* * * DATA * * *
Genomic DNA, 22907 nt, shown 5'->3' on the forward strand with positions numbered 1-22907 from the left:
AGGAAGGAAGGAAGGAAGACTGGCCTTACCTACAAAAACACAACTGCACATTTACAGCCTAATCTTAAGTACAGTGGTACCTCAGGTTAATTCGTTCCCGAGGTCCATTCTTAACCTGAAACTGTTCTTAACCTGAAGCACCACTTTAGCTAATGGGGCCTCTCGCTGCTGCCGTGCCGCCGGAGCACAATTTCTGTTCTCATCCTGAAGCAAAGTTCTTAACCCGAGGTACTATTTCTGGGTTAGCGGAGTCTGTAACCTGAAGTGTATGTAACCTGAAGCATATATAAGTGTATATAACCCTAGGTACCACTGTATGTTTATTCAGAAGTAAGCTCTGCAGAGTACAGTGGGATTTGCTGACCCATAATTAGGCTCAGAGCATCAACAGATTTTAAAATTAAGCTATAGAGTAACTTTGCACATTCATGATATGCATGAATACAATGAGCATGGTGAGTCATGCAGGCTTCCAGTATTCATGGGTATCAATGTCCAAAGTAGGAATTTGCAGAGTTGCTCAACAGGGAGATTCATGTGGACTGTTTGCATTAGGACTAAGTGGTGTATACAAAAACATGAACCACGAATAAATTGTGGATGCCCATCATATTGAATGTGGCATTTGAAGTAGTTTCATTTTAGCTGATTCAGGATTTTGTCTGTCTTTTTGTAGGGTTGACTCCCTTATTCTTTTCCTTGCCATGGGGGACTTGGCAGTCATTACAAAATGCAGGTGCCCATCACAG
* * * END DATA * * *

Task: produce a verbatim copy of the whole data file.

Genomic DNA, 22907 nt, shown 5'->3' on the forward strand with positions numbered 1-22907 from the left:
AGGAAGGAAGGAAGGAAGACTGGCCTTACCTACAAAAACACAACTGCACATTTACAGCCTAATCTTAAGTACAGTGGTACCTCAGGTTAATTCGTTCCCGAGGTCCATTCTTAACCTGAAACTGTTCTTAACCTGAAGCACCACTTTAGCTAATGGGGCCTCTCGCTGCTGCCGTGCCGCCGGAGCACAATTTCTGTTCTCATCCTGAAGCAAAGTTCTTAACCCGAGGTACTATTTCTGGGTTAGCGGAGTCTGTAACCTGAAGTGTATGTAACCTGAAGCATATATAAGTGTATATAACCCTAGGTACCACTGTATGTTTATTCAGAAGTAAGCTCTGCAGAGTACAGTGGGATTTGCTGACCCATAATTAGGCTCAGAGCATCAACAGATTTTAAAATTAAGCTATAGAGTAACTTTGCACATTCATGATATGCATGAATACAATGAGCATGGTGAGTCATGCAGGCTTCCAGTATTCATGGGTATCAATGTCCAAAGTAGGAATTTGCAGAGTTGCTCAACAGGGAGATTCATGTGGACTGTTTGCATTAGGACTAAGTGGTGTATACAAAAACATGAACCACGAATAAATTGTGGATGCCCATCATATTGAATGTGGCATTTGAAGTAGTTTCATTTTAGCTGATTCAGGATTTTGTCTGTCTTTTTGTAGGGTTGACTCCCTTATTCTTTTCCTTGCCATGGGGGACTTGGCAGTCATTACAAAATGCAGGTGCCCATCACAG